National Space Day

Next Friday, 2 May 2025

The first Friday in May is National Space Day, celebrating all the advancements and achievements made in space exploration throughout the years. This day also aims to inspire young people to enjoy learning science, engineering, math, and technology, and maybe even pursue a career in one of these fields, to be the generation that advances space exploration even further. 

Get your telescopes out for National Space Day, and get to exploring the night sky in your area.

History of National Space Day

The Lockheed Martin Corporation hosted National Space Day for the first time in 1997, to teach young people about different aerospace careers, and inspire them to become interested in space exploration. What was meant to be a one-off event became so popular with teachers, space enthusiasts, and aerospace workers, that it continued to be celebrated every year. In 2001, John Glenn, a former astronaut and U.S. Senator tried to make this into a worldwide observance by creating International Space Day. 

Space has fascinated us, humans, since the beginning of time. The study of planets and stars that would evolve into the science of astronomy that we know today was first developed by the Ancient Greeks. Before this, early cultures revered the sky and identified different constellations and planets as sky gods and spirits.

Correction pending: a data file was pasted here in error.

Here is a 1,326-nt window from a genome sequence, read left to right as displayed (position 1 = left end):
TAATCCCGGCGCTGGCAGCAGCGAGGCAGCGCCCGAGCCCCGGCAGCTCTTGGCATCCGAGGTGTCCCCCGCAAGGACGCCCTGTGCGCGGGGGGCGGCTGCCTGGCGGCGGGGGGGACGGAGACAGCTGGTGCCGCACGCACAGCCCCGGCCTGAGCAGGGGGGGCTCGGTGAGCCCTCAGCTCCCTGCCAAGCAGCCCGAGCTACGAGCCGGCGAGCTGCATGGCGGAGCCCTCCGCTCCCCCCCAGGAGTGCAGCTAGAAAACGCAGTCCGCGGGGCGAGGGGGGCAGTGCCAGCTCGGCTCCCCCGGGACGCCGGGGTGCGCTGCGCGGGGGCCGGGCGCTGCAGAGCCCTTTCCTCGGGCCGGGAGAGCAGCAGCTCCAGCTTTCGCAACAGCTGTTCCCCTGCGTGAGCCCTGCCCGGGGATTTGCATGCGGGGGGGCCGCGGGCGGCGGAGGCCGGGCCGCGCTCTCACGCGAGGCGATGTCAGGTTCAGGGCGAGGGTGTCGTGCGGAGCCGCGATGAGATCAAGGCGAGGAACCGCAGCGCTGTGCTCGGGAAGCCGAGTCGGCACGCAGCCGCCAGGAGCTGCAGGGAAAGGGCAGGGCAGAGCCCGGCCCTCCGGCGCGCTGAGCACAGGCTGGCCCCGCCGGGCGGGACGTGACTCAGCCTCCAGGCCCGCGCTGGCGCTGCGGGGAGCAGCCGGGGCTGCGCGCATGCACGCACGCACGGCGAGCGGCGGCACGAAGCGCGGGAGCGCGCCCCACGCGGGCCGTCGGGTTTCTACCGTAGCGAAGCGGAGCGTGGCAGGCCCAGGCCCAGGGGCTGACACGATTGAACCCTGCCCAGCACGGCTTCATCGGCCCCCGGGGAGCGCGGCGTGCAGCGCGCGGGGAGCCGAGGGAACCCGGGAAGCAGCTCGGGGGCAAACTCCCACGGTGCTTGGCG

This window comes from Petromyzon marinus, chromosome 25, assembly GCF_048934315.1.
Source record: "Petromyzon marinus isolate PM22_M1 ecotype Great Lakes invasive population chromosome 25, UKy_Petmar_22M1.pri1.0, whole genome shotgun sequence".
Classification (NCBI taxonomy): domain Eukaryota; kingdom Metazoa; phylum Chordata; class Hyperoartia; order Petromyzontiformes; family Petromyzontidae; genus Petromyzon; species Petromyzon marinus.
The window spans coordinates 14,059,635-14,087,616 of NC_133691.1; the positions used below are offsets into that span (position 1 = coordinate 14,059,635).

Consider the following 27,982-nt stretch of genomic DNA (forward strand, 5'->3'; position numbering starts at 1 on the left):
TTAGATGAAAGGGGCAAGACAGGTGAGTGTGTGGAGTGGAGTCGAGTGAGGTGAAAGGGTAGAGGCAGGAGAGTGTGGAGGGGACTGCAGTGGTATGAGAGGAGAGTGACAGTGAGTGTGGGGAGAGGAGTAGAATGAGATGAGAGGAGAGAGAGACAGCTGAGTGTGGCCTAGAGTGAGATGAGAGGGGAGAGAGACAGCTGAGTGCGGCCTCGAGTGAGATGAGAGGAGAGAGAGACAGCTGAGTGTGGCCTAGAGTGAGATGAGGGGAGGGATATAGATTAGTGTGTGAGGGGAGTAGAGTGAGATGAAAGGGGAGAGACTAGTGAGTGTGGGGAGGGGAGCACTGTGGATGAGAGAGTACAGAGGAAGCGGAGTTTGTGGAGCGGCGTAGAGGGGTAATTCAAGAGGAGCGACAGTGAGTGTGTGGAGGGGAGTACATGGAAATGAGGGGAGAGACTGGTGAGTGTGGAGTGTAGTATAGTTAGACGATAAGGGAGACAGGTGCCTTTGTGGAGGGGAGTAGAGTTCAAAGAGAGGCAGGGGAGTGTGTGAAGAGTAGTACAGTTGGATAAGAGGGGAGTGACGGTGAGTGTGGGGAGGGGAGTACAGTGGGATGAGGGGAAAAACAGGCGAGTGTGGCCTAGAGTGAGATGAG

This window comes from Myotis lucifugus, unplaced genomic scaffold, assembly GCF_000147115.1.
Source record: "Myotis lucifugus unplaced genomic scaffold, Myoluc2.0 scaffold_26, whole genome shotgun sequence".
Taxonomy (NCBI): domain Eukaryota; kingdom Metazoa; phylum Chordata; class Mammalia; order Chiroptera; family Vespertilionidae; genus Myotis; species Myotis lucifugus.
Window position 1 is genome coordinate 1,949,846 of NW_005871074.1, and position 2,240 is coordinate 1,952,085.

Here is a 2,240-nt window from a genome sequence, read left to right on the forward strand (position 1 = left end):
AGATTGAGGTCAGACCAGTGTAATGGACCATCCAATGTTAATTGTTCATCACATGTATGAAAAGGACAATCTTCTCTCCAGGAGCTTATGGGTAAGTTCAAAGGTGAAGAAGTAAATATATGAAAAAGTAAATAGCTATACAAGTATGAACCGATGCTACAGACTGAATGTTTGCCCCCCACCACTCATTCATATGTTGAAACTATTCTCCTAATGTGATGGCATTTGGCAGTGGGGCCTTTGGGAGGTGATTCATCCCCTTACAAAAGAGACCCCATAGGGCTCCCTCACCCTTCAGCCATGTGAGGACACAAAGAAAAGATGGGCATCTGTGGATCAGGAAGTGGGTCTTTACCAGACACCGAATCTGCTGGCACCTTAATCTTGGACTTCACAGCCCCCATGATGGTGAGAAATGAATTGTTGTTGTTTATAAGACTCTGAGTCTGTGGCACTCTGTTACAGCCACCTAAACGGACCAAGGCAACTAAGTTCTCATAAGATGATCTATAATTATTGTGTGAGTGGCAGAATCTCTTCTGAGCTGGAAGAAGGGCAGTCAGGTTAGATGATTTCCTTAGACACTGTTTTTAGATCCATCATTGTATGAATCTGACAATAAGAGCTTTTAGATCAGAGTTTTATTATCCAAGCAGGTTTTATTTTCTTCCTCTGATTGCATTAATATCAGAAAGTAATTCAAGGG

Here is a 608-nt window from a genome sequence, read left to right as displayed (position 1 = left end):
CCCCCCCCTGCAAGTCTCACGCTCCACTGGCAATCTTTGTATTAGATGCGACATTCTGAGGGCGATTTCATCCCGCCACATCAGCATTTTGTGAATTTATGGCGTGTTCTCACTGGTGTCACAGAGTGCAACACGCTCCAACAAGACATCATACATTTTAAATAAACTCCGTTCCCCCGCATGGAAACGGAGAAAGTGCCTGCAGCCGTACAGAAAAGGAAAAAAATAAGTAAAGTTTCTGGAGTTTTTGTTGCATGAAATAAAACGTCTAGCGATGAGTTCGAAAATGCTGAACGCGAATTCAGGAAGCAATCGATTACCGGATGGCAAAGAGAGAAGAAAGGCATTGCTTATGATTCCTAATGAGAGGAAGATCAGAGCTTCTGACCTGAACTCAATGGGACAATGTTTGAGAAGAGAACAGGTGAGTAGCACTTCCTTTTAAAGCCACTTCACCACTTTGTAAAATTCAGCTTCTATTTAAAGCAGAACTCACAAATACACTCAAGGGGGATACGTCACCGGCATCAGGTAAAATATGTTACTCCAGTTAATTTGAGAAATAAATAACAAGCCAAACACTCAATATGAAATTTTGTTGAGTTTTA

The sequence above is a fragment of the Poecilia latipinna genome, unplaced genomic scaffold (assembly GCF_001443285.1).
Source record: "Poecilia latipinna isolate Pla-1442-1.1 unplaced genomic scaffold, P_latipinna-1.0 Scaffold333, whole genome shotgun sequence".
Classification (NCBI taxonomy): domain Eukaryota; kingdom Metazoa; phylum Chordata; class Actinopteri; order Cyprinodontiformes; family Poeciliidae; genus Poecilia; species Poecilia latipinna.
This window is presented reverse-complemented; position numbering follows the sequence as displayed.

One of the first big developments for astronomy happened in 1543, when Copernicus published his study on the heliocentric system when he discovered that the planets revolved around the sun. Later, in the 17th century, Galileo Galilei became "the father of astronomy" by dedicating his life to the study of space and building different tools for observing and studying space, such as the first telescope, which allowed him to discover things such as the phases of Venus and the observation of Saturn's rings, among many other contributions to astronomy. 

Later, in the 20th century, America and Russia began their race for space, each attempting to become the first country to send a man to the moon. That was achieved on July 16, 1969, when American spaceflight Apollo 11 sent astronauts Neil Armstrong, Buzz Aldrin, and Michael Collins to the moon, with Armstrong becoming the first human to ever walk on the surface of the moon. 

How to Celebrate National Space Day

Celebrate this holiday by making an effort to learn more about space and astronomy. There may be events held by schools, organizations, or groups of space enthusiasts on this day, such as exhibitions, lectures and seminars, that you can attend to expand your knowledge. 

As an alternative, you can grab your telescope and go to an open area at night (preferably away from the city) to explore the night sky by yourself. Make it fun by seeing how many stars, constellations, and planets you can identify. 

No telescope? There are many educational resources about space that you can look out for such as books, documentaries, and websites with a lot of information about astronomy. 

National Space Day
National Space Day

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